Most helpful positive review
7 of 7 people found the following review helpful
"The barrier was not meant to be crossed. The ground is sour."
on 10 October 2011
When the Creed family (parents Louis and Rachel, daughter Ellie and son Gage) move into their new home in the countryside, they quickly strike up a friendship with their neighbour, Jud Crandall. Two things instantly come to their attention, the narrow road that seperates their house from Jud's where trucks carelessly speed down day and night, and a path by the side of the house. When asked about the path, Jud tells the family that it leads to a pet cemetery that children made to bury their pets that died on the road. While the family are away visiting relatives, Louis stays behind and Church, Ellie's cat, dies. Jud tells Louis that the ground beyond the pet cemetery is an old Indian burial ground, and any pet that's buried there will return from the dead. Louis buries the cat and a few days later he returns, but it isn't the same cat as before. Sometime later, Gage is tragically run over by a truck during a picnic. Grief stricken a few days after the funeral, Louis digs up Gage and buries him at the Indian burial ground. Gage later returns, but is a very different child to the sweet innocent one that was run over. The film also contains two subplots, Pascow who was a student that was killed by a truck who tries to warn Louis about the dangers of using the burial ground, and Zelda, Rachel's sister who died years earlier who suffered from spinal meningitis which is an agonising, disfiguring disease.
The acting is pretty good with Fred Gwynne the stand out as Jud, the rest of the cast do a reasonable job. Dale Midkiff seems to attract a lot of criticism for his role as Louis, but I've always felt he did a good job and his performance certainly doesn't harm the film. Miko Hughes did a great job as Gage considering he was three years old, he later gave an excellent but overlooked performance in the film Mercury Rising as an autistic boy whose parents were murdered. Denise Crosby, Brad Greenquist and Andrew Hubatsek are good, Hubatsek played Zelda and it's obvious Zelda is played by a man once you know, but it's still very creepy. The one character and performance that I really don't care for in the film was Ellie played by Blaze Berdahl, the movie could have coped without her, but I think it's more the whiny, annoying performance that makes me really dislike the character. Fred Gwynne is fantastic in this, virtually every line of his is quotable and I assume the South Park creators also loved his performance as they've used the character several times. Stephen King pops up in his usual brief cameo as a reverand.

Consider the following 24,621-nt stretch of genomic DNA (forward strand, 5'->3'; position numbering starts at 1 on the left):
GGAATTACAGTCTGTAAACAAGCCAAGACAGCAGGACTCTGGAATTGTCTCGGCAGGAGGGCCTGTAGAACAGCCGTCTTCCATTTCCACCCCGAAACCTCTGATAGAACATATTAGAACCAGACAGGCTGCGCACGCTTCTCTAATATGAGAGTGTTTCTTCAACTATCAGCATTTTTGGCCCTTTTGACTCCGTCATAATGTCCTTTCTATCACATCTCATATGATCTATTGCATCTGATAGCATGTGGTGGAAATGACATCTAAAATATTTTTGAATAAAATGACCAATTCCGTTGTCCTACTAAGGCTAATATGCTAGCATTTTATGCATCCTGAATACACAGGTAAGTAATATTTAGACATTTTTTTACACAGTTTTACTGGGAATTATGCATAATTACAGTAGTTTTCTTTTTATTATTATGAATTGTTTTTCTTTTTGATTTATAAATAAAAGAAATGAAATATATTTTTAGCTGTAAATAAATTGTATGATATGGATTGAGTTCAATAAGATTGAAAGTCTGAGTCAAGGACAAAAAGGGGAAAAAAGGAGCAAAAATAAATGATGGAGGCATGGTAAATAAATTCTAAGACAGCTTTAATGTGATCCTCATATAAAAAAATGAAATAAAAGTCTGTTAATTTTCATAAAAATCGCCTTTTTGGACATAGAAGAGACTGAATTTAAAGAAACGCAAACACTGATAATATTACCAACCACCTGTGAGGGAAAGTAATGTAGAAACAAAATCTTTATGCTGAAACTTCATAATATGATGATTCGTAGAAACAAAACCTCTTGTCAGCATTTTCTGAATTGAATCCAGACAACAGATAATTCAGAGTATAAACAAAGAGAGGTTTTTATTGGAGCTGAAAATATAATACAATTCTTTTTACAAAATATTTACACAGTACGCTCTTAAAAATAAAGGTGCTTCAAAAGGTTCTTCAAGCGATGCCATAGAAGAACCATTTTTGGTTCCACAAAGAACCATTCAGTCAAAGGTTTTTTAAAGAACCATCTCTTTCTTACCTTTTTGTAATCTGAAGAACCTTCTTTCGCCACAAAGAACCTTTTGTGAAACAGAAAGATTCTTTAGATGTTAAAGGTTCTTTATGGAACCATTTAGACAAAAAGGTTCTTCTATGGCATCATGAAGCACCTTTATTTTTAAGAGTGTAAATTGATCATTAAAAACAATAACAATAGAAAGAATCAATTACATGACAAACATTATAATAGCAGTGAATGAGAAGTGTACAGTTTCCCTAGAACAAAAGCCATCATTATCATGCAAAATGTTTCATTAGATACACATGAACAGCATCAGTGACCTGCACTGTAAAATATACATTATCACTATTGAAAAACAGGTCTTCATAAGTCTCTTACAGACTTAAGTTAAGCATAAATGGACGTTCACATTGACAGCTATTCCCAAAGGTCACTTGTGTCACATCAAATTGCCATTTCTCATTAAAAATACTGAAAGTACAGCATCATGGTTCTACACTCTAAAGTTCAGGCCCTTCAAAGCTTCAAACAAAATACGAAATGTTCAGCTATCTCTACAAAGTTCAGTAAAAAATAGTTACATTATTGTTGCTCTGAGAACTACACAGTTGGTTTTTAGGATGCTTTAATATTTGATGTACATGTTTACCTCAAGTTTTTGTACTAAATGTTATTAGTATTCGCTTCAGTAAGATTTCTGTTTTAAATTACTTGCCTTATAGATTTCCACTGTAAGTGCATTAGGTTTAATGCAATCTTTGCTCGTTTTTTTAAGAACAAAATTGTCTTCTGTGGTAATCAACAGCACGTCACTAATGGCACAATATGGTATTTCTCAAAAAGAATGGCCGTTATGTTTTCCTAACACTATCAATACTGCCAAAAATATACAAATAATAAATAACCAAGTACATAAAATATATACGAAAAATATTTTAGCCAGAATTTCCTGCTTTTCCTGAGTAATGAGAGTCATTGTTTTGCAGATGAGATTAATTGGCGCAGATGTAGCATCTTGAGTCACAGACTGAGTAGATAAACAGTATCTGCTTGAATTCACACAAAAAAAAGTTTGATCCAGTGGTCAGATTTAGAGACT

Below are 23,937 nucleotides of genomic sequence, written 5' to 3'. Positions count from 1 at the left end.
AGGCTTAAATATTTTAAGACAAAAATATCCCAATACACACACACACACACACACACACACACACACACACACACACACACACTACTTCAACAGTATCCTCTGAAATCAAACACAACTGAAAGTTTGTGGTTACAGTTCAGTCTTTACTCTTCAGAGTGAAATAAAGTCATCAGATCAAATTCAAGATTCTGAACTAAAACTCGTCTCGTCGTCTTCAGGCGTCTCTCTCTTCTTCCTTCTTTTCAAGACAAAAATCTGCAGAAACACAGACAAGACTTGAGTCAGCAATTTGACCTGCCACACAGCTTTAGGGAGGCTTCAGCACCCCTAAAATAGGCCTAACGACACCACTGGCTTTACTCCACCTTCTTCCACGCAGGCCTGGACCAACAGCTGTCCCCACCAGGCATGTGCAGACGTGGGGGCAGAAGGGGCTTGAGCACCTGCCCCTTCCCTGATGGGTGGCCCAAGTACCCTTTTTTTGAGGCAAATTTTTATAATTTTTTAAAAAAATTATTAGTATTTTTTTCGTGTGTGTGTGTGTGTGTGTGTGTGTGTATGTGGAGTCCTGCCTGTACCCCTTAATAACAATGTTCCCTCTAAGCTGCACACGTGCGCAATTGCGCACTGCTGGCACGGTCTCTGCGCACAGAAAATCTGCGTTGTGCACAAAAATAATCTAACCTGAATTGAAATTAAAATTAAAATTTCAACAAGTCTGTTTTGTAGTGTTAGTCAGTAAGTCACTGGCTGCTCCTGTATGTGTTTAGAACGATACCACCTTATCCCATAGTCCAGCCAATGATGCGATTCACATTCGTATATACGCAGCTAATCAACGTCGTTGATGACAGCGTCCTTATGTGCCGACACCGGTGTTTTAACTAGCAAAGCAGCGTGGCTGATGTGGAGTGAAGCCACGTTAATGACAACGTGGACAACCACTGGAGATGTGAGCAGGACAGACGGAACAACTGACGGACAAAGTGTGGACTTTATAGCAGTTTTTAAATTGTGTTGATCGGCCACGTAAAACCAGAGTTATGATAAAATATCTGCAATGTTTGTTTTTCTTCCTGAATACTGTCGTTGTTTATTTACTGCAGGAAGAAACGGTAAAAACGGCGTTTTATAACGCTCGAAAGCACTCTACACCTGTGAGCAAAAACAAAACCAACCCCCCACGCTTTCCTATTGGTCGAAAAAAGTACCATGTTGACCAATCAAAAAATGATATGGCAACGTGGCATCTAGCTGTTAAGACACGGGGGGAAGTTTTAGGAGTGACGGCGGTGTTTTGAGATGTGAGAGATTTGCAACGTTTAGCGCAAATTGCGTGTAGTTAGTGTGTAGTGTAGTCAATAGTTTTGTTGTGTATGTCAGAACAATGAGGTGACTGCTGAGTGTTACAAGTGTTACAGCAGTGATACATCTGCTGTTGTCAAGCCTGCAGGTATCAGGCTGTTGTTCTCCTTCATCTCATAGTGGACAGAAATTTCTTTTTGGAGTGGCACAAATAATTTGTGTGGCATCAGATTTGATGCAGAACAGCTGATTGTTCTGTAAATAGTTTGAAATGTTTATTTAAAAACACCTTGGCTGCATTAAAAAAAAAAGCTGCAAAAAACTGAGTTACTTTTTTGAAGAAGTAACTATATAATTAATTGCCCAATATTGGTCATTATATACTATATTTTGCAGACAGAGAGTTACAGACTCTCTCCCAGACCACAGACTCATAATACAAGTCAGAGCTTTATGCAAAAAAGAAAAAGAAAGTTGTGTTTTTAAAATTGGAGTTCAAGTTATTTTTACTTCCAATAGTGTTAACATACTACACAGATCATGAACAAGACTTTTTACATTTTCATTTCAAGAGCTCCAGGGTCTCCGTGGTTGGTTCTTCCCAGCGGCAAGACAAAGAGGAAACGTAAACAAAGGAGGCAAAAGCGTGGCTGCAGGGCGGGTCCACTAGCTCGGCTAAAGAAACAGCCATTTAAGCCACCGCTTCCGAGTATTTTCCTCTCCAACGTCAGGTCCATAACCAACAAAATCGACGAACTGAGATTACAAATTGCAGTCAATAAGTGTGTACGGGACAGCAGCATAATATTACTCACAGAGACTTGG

It was directed by Mary Lambert who returned to direct the sequel three years later, as good a job as she did, George A. Romero was originally set to direct until the movie was delayed and he had to pull out. I love the film anyway, but I feel that Romero would have maybe done the film quite differently, and as a big Romero fan I'd have loved to see what he would have done with it. Tom Savini also turned down the chance to direct, before the project was finally given to Lambert. Bruce Campbell was first choice to play Louis, I'm also a big fan of Campbell and again feel his inclusion could only have benefited the film. This was the first filmed screenplay that Stephen King adapted from one of his own novels, and as he's a big fan of the Ramones, the film has two of their songs in the film. Sheena is a punk rocker and Pet Sematary, the latter was done specifically for the film. The music in the film is great, from the spooky music over the opening credits with children saying goodbye to their pets, to the sombre, atmospheric music in the film's second half when the horror really kicks in. There's a fair few disturbing scenes in the film, Zelda is very disturbing and horrified me as a child, but there's quite a few gore scenes that will keep the blood and guts fans happy such as severed tendons, puss and blood dripping from an eye socket and Pascow's head wound.
I'm a big fan of Stephen King, and although the film isn't as good as the book, the film is still very good and does more than enough right. Gwynne is the perfect Jud Crandall, Miko Hughes is very good as Gage. The Ellie character wasn't as annoying in the book, but this is definitely one of the more faithful movies based on a King book. Some reviewers have stated "just read the book instead", I'd say if you've seen and liked the film then definitely get the book, if you've read the book then the movie is well worth seeing. Not as good as Misery, The Shining, Creepshow or Carrie, but it's just about the best of the rest.